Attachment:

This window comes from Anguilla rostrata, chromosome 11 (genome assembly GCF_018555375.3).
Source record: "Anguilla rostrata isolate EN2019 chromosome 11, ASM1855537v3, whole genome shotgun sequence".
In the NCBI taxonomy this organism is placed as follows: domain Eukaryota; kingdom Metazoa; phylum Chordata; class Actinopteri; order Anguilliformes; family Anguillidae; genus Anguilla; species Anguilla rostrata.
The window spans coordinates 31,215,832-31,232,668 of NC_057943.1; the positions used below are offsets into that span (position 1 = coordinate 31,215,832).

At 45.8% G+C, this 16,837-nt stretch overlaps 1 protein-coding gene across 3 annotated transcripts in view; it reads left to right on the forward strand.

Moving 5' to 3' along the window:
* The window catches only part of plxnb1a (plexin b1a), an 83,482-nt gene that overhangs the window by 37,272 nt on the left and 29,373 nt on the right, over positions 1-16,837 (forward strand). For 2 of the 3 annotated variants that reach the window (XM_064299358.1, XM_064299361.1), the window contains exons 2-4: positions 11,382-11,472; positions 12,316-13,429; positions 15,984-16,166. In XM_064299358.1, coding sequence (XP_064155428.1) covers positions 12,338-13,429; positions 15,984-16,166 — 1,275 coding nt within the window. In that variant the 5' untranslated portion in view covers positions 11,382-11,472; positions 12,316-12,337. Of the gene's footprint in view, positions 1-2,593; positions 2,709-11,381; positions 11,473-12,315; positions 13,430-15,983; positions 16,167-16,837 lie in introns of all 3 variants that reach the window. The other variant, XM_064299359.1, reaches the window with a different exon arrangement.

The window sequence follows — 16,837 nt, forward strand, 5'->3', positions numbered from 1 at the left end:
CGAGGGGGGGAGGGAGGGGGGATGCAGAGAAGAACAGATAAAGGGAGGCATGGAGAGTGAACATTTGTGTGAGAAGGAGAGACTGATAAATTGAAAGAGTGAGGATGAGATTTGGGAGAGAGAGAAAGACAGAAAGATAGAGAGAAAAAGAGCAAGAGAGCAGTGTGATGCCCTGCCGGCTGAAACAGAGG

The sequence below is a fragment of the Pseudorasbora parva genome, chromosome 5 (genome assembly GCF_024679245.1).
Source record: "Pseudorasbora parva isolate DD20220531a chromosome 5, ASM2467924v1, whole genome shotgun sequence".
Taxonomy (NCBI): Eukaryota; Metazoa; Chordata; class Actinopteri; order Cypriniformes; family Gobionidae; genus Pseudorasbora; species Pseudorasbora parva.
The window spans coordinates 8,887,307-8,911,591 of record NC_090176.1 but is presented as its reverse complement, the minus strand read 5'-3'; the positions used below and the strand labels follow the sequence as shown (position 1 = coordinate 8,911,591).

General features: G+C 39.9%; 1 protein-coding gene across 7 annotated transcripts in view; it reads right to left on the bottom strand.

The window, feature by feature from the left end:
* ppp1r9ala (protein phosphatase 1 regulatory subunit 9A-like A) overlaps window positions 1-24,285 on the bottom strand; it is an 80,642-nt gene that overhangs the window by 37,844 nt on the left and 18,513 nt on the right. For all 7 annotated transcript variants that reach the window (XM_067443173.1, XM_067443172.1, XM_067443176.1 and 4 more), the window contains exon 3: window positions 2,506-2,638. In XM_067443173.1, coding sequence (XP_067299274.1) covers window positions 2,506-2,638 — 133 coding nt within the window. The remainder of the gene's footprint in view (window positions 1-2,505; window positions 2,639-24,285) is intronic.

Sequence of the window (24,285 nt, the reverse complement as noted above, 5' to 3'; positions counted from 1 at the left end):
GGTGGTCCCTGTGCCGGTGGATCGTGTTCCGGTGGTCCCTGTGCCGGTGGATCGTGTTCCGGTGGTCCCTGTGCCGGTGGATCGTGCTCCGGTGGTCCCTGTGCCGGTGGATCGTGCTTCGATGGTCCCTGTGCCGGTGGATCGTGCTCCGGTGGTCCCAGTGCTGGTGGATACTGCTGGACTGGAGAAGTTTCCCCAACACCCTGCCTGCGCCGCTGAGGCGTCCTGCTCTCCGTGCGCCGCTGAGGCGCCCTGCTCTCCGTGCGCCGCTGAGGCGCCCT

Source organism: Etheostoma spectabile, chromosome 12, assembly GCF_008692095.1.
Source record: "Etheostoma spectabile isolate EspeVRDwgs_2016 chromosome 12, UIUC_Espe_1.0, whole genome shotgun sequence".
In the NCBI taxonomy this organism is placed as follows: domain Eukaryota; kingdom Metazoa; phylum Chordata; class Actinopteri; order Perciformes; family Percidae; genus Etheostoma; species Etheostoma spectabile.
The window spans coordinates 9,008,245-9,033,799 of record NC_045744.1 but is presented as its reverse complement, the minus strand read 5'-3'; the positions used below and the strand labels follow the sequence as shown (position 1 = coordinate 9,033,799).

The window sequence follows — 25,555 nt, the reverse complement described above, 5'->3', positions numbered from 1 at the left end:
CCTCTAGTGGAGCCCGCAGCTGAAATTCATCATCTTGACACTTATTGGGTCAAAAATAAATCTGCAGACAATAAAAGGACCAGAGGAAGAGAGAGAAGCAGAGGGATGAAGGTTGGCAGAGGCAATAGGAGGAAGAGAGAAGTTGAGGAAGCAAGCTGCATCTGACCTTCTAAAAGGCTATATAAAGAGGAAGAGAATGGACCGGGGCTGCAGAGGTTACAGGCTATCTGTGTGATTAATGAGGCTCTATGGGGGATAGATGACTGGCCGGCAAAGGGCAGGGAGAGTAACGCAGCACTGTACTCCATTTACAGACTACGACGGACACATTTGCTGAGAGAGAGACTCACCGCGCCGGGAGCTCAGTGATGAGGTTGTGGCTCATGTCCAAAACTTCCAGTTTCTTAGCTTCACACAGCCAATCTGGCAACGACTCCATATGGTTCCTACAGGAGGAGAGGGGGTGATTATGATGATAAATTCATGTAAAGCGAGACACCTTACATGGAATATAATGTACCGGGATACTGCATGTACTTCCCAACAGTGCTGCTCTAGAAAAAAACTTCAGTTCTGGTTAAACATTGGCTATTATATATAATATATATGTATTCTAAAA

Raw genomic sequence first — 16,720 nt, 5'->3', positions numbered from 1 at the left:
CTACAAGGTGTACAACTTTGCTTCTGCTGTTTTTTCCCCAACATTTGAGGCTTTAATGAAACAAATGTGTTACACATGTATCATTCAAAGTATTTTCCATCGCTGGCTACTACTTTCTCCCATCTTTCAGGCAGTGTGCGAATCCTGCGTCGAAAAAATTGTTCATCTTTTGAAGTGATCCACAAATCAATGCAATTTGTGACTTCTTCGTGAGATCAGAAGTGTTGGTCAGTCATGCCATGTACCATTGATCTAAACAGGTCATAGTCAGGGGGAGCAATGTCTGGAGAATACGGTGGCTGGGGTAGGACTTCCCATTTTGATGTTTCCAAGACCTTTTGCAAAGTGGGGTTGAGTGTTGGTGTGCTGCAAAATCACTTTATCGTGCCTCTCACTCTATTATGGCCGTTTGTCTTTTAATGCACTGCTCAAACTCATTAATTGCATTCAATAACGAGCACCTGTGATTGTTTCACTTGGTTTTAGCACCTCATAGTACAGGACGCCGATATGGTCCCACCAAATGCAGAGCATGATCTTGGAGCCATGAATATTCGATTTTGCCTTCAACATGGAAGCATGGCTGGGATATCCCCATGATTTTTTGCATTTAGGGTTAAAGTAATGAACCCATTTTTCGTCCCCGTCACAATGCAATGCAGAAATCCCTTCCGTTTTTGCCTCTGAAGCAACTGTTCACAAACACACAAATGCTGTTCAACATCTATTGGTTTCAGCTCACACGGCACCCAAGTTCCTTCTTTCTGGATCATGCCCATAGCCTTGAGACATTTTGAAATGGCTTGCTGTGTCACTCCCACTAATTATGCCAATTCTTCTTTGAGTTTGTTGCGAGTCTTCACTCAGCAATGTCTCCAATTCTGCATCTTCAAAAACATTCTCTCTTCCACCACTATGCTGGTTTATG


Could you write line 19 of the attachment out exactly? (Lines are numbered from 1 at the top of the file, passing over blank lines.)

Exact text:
Source organism: Etheostoma spectabile, chromosome 12, assembly GCF_008692095.1.